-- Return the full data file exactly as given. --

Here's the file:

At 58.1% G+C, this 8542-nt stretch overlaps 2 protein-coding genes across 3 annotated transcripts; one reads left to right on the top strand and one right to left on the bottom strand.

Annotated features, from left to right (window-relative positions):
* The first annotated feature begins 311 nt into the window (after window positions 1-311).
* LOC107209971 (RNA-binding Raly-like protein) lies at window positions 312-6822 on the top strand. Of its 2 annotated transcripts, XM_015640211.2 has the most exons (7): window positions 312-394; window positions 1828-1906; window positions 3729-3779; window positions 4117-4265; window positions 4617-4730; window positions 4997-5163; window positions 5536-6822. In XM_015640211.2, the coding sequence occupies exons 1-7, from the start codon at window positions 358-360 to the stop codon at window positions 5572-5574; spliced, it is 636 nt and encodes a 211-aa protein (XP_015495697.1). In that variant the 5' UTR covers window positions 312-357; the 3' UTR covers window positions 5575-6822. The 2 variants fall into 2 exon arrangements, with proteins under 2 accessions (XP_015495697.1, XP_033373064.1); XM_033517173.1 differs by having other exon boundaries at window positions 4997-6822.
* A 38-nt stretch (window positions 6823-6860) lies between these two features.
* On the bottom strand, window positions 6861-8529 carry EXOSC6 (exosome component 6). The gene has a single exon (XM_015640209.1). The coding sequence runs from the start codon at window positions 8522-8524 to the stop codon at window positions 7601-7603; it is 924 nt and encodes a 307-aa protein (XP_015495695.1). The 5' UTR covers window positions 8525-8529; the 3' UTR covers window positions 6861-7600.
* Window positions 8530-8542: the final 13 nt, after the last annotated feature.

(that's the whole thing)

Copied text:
At 58.1% G+C, this 8542-nt stretch overlaps 2 protein-coding genes across 3 annotated transcripts; one reads left to right on the top strand and one right to left on the bottom strand.

Annotated features, from left to right (window-relative positions):
* The first annotated feature begins 311 nt into the window (after window positions 1-311).
* LOC107209971 (RNA-binding Raly-like protein) lies at window positions 312-6822 on the top strand. Of its 2 annotated transcripts, XM_015640211.2 has the most exons (7): window positions 312-394; window positions 1828-1906; window positions 3729-3779; window positions 4117-4265; window positions 4617-4730; window positions 4997-5163; window positions 5536-6822. In XM_015640211.2, the coding sequence occupies exons 1-7, from the start codon at window positions 358-360 to the stop codon at window positions 5572-5574; spliced, it is 636 nt and encodes a 211-aa protein (XP_015495697.1). In that variant the 5' UTR covers window positions 312-357; the 3' UTR covers window positions 5575-6822. The 2 variants fall into 2 exon arrangements, with proteins under 2 accessions (XP_015495697.1, XP_033373064.1); XM_033517173.1 differs by having other exon boundaries at window positions 4997-6822.
* A 38-nt stretch (window positions 6823-6860) lies between these two features.
* On the bottom strand, window positions 6861-8529 carry EXOSC6 (exosome component 6). The gene has a single exon (XM_015640209.1). The coding sequence runs from the start codon at window positions 8522-8524 to the stop codon at window positions 7601-7603; it is 924 nt and encodes a 307-aa protein (XP_015495695.1). The 5' UTR covers window positions 8525-8529; the 3' UTR covers window positions 6861-7600.
* Window positions 8530-8542: the final 13 nt, after the last annotated feature.